Spinning Keeshond Hair

by Kathy Stewart

In our present day society, most things are done for us. We go to stores to purchase our clothing, food, cars and much more. Our houses are built for us. Perhaps, it would be nice to experience a lit bit of the days of old. This could be done by collecting the hair that you brush off of your dog, spinning it and making it into useable clothing.

Presented here is a challenge for dog owners. Dogs with longer, double coats have an advantage over the shorter, single coated variety, since it is easier to spin longer, softer strands together. In collecting the hair, you want to save only the soft, undercoat located around the neck, on the sides and topline of the animal. The hair from the other areas is often too short, dry or stained.

You will want to pack as much hair into the brush as possible, and then carefully remove it in one lump and store it in a PAPER bag. The best time to be collecting the hair, is at the beginning of the period when the dog is beginning to blow its coat. Once the guard hairs begin to come out you should begin using a different bag in which to store the hair. The reason for this is that the undercoat, when made into garments is soft and comfortable to wear. Once the guard hairs are spun in, the yarn becomes itchy. It is then better used for weaving, rugs, wall hangings, or the like. Once you have saved about a grocery bag full of hair, then it is time to think about spinning it.

You must first purchase a spinning wheel. I prefer the Ashford wheel which is made in New Zealand. It is helpful, at this time, to join a Spinners and Weavers Guild, if there is one in your area. Spinning classes can be very useful -- if for no other reason than to give you the incentive to practice. It took me some time to figure out how to use my spinning wheel. Trying to co-ordinate my hands and feet was not as easy as I figured it would be, but once I did, it was a snap. The yarn that I originally produced was fat and lumpy. Looking back on it, it was beautiful novelty yarn which I couldn't make again even if I tried.

Following are the steps to successful spinning:

1. If you want your finished garments to be uniform in colour take your hair, spread it out and begin sorting by colour, length and texture. You will be surprised at the variation in colour you will get from one dog. If you don't mind the mottled look with bands of colour, then colour sorting is not necessary.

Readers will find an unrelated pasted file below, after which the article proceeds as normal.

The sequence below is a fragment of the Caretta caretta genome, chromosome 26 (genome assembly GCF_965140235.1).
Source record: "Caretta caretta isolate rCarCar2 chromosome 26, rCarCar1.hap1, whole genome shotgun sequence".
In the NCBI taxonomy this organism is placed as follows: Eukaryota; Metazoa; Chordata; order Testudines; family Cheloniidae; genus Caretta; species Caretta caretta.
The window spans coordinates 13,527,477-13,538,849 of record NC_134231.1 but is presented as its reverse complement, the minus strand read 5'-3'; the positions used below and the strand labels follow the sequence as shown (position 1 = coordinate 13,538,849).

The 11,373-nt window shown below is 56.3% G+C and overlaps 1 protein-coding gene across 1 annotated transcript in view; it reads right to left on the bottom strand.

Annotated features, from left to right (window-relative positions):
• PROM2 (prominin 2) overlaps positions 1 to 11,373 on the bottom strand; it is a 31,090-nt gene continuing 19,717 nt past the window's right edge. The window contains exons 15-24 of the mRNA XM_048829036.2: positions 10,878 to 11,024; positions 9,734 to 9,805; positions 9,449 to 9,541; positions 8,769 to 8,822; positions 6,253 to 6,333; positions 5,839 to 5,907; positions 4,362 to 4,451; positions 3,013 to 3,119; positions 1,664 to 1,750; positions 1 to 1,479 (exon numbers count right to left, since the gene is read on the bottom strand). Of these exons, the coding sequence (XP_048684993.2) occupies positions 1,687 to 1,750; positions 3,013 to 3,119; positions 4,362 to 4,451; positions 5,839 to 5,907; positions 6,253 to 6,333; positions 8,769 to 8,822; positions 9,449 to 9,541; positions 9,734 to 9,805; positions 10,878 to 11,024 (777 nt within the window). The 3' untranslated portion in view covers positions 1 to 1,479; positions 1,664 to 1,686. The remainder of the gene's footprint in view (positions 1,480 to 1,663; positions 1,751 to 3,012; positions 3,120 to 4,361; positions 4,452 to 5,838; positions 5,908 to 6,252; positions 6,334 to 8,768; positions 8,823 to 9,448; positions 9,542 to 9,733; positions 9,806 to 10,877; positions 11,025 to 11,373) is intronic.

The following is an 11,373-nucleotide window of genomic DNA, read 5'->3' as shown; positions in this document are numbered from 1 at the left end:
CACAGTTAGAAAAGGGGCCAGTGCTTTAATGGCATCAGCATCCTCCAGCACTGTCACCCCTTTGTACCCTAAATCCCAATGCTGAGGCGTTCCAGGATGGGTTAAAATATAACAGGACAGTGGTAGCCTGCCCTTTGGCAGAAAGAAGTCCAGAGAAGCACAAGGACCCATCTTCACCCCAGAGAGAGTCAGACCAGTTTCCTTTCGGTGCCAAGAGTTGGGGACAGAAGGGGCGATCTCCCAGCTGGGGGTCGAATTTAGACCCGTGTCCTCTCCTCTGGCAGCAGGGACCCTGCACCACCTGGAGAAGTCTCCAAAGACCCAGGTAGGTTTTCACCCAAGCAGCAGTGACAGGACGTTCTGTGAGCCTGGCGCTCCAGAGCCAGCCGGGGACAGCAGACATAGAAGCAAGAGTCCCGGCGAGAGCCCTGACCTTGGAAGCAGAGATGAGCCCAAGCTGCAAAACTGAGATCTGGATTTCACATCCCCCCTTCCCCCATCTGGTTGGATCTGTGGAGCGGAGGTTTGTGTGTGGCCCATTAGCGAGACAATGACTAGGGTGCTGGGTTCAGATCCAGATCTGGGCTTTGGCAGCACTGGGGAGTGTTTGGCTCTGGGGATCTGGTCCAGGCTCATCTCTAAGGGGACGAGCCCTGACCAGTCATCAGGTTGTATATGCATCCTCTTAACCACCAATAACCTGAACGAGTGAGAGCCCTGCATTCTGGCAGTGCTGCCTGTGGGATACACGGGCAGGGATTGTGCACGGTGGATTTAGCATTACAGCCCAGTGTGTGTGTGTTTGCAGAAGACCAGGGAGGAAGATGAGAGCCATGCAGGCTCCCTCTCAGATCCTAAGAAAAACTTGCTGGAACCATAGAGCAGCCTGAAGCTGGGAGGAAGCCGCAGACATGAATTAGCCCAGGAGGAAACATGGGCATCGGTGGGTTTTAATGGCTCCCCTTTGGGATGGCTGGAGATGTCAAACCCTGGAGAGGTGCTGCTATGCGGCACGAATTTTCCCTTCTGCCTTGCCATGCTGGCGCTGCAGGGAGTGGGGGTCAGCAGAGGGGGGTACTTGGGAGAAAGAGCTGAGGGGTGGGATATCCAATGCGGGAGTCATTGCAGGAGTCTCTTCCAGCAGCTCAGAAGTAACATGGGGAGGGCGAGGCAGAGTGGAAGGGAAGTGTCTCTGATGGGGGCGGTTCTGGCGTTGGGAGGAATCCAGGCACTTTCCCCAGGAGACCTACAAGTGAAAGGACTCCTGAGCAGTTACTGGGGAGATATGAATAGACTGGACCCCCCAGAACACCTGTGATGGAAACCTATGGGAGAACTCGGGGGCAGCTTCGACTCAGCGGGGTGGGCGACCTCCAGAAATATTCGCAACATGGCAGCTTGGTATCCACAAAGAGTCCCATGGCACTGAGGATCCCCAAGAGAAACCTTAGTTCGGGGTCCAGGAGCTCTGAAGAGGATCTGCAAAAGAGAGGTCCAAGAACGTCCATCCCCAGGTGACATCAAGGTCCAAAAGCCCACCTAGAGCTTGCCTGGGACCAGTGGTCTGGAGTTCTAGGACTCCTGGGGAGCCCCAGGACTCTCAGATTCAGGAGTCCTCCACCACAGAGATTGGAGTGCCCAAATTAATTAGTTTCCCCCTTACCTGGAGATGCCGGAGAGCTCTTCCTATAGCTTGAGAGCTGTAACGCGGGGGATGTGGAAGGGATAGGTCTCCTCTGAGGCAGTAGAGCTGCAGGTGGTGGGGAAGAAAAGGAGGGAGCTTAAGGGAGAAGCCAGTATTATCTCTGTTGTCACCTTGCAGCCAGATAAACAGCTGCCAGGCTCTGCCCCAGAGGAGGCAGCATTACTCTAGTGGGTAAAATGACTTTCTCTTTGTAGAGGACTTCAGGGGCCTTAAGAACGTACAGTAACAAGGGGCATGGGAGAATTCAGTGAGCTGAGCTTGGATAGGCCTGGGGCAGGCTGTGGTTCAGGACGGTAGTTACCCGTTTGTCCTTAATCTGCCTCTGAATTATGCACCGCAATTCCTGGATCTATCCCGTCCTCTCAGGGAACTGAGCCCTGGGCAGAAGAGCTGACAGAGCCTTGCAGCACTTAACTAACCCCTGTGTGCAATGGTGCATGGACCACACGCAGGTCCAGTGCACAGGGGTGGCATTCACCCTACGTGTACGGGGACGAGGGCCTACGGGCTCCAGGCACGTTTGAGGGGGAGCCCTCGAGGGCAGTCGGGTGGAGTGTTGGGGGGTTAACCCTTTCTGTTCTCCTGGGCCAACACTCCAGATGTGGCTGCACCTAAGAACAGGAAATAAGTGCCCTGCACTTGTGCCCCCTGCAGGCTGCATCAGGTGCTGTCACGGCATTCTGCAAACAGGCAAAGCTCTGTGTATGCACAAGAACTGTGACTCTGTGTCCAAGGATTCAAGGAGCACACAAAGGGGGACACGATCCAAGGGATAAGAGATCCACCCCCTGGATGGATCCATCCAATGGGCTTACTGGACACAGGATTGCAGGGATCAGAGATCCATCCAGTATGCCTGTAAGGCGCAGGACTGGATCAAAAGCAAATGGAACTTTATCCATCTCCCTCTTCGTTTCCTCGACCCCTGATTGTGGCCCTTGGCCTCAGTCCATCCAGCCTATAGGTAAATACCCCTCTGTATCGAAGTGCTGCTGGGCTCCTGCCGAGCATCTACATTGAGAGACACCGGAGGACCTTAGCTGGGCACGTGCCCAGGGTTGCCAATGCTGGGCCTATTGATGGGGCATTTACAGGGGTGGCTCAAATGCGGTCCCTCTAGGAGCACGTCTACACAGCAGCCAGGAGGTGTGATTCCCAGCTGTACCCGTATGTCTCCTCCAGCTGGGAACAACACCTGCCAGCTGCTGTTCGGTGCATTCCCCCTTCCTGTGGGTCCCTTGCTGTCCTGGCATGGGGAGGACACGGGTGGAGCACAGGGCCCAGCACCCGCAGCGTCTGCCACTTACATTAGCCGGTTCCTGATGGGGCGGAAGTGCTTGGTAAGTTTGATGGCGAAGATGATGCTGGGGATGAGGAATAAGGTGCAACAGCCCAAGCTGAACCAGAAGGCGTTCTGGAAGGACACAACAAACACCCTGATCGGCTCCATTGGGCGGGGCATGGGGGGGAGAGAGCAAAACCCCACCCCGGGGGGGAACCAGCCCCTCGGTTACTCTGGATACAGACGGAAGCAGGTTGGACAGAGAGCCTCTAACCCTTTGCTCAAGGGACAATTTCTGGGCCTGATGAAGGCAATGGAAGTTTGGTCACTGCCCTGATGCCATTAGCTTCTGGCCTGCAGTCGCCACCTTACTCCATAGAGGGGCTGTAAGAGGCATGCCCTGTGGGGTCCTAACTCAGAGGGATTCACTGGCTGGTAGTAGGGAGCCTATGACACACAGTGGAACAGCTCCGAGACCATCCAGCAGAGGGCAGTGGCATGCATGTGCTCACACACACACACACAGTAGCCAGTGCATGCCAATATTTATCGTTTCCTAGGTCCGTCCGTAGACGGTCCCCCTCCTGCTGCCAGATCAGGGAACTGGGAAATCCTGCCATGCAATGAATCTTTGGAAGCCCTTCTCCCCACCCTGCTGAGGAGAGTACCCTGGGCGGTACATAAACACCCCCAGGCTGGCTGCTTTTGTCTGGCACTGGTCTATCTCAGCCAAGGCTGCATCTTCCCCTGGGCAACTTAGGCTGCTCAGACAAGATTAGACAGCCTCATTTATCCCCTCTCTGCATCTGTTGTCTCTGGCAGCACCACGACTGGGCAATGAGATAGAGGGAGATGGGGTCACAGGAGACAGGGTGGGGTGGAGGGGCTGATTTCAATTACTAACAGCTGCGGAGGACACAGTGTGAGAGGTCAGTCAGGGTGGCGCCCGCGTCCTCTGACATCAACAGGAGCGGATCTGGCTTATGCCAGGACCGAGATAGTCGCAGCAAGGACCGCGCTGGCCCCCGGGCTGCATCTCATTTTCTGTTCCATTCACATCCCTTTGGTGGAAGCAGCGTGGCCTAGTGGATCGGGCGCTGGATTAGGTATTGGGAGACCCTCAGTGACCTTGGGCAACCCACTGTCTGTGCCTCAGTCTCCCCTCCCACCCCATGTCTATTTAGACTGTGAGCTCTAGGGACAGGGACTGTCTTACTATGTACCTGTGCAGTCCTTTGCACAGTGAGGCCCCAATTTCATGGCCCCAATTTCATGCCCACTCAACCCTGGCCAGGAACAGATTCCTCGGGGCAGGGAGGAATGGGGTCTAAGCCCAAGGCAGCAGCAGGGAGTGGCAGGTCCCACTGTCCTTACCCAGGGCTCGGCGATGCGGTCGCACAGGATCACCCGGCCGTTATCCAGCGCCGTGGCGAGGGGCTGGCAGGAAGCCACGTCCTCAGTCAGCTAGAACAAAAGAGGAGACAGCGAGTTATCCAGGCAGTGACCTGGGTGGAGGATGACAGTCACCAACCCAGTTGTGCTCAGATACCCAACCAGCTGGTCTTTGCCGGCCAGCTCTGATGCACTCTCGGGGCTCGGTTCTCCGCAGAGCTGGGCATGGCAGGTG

2. DO NOT WASH the hair until after it has been spun. You do not want to get the hair matted and the natural oil in the hair is helpful when it comes to spinning.

3. (These instructions are for a right handed person. If you are left handed, simply reverse the directions.) While spinning, the trick is to keep all of the twist, in the hair, in front of your left hand (See illustration - Point A) and draw or pull it out with your right hand (Illustration - point B) to the required thickness. If the twist gets behind your left hand, it becomes very difficult to draw the hair back, and you will end up with very uneven yarn.

4. The order I use is: Draw back with the right hand; allow the twist to form by pulling back with the left hand; draw back again with the right hand; pull back with the left, and finally, feed the yarn into the orifice to wind onto the bobbin. In summary -- right, left, right, left, feed in and start again. This needs to be done rather quickly whilst you are pedaling slowly and smoothly with your right foot.

5. At the beginning, you may need to have another person around to start the wheel turning for you when it stops or begins to rotate in the wrong direction.

6. I leave my yarn on the spools for at least 24 hours to set the twist in it.

7. To ply the strands, you may put two or more spools of yarn on a Lazy Kate or you can roll your single strands into balls and put them into jars on the floor. I have found two ply to be quite satisfactory for knitting as 3 ply tends to be too hot. Your single strands are all twisted in one direction and then plied in the opposite direction -- again spun onto a spool on the spinning wheel.

8. I wait another 24 hours and then I take it off of the spool and make a skein by wrapping it around the back of two chairs placed a few inches apart. Tie it off in 3 or 4 places and then slip it off. Holding one end of the loop in one hand and the other end in your other hand, twist it around until it is too tight to twist farther. Feed one end into the other and voila -- you have a skein.

9. Now you can wash your yarn in dog shampoo and warm water. Rinse well and apply a nice smelling hair conditioner to remove any static electricity. Rinse again. Wrap it in a towel and wring it out. Tie a medium size weight onto one end and hang to dry.

10. If you wish to dye the yarn, do so before you put in conditioner. The finer, softer hairs take the dye better than the coarser guard hairs. You can either use standard fabric dyes or natural dyes. There are several good books available on the subject of natural dyes.

When all of this is done you will have the fun of deciding just how to use your beautiful yarn - made with the help of your beloved pet. Your finished product will be soft enough to be knitted into baby's clothing or strong enough to be used for macrami. Hope you have fun.

Written by Kathy Stewart

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